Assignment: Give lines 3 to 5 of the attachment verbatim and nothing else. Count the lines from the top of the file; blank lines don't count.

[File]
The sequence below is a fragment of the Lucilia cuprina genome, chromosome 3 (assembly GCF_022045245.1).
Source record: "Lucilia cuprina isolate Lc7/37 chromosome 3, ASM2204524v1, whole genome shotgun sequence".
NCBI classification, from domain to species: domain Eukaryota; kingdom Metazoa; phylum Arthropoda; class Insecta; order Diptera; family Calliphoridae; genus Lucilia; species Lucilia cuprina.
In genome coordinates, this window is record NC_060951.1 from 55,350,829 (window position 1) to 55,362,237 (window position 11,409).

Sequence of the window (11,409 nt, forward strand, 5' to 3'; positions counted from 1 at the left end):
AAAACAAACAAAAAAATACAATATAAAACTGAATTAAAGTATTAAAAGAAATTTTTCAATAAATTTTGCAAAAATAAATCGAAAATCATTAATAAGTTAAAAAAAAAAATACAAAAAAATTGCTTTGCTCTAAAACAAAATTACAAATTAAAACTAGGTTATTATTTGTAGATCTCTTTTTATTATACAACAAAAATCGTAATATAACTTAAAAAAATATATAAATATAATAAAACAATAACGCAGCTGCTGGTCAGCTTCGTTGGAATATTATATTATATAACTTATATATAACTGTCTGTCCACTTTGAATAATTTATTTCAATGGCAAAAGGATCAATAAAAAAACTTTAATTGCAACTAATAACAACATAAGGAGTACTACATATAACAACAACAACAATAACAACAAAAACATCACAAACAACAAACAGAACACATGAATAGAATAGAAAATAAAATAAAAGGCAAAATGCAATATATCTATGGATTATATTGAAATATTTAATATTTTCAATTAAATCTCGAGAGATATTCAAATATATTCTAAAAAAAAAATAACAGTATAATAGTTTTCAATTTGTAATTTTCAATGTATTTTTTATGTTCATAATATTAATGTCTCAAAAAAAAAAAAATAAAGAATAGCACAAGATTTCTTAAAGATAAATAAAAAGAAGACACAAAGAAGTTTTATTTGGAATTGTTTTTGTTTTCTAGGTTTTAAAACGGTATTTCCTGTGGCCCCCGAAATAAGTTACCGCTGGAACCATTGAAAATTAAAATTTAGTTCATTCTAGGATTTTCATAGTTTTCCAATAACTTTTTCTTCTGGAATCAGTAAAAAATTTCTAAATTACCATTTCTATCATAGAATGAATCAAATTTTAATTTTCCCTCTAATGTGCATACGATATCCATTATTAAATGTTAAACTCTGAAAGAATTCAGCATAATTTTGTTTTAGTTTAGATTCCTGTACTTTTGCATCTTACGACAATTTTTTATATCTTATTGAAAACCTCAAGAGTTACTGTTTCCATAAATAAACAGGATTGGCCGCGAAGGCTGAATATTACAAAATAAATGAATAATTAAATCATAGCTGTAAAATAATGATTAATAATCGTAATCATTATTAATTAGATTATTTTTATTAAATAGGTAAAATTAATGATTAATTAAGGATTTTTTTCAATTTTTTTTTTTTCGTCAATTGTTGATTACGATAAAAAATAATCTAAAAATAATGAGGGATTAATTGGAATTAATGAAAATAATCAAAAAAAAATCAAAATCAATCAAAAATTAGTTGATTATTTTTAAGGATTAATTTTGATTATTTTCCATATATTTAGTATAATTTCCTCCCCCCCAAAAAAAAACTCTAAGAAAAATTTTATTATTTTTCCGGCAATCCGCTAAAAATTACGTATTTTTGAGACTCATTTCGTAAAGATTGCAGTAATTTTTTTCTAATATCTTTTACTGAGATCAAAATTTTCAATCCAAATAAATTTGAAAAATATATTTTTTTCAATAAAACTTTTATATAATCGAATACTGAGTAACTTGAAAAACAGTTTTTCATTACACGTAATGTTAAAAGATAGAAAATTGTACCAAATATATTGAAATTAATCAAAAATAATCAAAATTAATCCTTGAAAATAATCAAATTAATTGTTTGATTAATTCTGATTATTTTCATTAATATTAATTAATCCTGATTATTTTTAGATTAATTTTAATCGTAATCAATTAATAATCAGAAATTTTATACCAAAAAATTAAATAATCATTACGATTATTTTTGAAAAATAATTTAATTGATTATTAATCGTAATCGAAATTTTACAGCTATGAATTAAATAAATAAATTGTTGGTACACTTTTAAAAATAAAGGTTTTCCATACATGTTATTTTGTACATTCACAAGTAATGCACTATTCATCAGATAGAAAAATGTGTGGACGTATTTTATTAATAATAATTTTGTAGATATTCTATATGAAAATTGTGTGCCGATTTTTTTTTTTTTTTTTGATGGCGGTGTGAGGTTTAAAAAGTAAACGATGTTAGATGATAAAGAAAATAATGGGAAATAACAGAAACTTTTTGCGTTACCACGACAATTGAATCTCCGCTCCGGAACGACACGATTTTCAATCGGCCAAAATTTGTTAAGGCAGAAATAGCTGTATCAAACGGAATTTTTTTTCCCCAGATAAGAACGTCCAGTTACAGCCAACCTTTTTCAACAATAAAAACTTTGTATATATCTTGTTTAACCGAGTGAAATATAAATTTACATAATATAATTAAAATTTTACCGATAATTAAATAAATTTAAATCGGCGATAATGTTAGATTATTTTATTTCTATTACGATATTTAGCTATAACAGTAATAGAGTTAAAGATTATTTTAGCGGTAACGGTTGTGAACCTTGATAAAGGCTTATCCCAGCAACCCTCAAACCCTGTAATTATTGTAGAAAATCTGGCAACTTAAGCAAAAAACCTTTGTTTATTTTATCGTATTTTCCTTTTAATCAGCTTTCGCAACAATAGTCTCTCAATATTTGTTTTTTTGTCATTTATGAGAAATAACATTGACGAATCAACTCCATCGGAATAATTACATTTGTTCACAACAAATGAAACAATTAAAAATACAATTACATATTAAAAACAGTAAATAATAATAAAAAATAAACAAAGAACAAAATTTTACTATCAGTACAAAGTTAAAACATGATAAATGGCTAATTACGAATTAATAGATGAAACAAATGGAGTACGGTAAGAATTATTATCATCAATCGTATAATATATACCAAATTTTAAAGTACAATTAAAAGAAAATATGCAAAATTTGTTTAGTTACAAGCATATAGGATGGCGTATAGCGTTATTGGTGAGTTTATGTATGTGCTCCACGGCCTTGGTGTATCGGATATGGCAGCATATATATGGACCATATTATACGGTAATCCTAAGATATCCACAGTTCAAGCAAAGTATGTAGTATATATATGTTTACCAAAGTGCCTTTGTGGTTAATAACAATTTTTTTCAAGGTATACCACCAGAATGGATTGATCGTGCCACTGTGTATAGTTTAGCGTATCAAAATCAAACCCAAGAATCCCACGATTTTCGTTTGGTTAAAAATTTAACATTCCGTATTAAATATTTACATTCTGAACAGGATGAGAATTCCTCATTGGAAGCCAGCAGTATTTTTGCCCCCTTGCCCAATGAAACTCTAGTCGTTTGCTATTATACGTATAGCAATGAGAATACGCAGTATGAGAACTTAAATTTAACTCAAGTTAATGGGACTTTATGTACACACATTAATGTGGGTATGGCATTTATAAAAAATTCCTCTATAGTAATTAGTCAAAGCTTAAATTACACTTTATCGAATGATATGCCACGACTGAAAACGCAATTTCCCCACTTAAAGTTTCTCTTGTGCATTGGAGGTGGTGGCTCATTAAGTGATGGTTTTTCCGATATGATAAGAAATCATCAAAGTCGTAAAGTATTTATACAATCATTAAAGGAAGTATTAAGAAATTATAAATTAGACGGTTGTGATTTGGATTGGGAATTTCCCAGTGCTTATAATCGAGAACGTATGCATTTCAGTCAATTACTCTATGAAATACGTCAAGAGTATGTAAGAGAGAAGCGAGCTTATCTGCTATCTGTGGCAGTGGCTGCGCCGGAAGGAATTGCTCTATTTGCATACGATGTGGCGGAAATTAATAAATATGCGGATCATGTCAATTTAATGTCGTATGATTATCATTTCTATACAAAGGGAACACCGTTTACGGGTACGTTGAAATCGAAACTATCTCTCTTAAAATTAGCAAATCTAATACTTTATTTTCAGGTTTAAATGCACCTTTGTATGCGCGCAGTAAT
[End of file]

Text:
NCBI classification, from domain to species: domain Eukaryota; kingdom Metazoa; phylum Arthropoda; class Insecta; order Diptera; family Calliphoridae; genus Lucilia; species Lucilia cuprina.
In genome coordinates, this window is record NC_060951.1 from 55,350,829 (window position 1) to 55,362,237 (window position 11,409).

Sequence of the window (11,409 nt, forward strand, 5' to 3'; positions counted from 1 at the left end):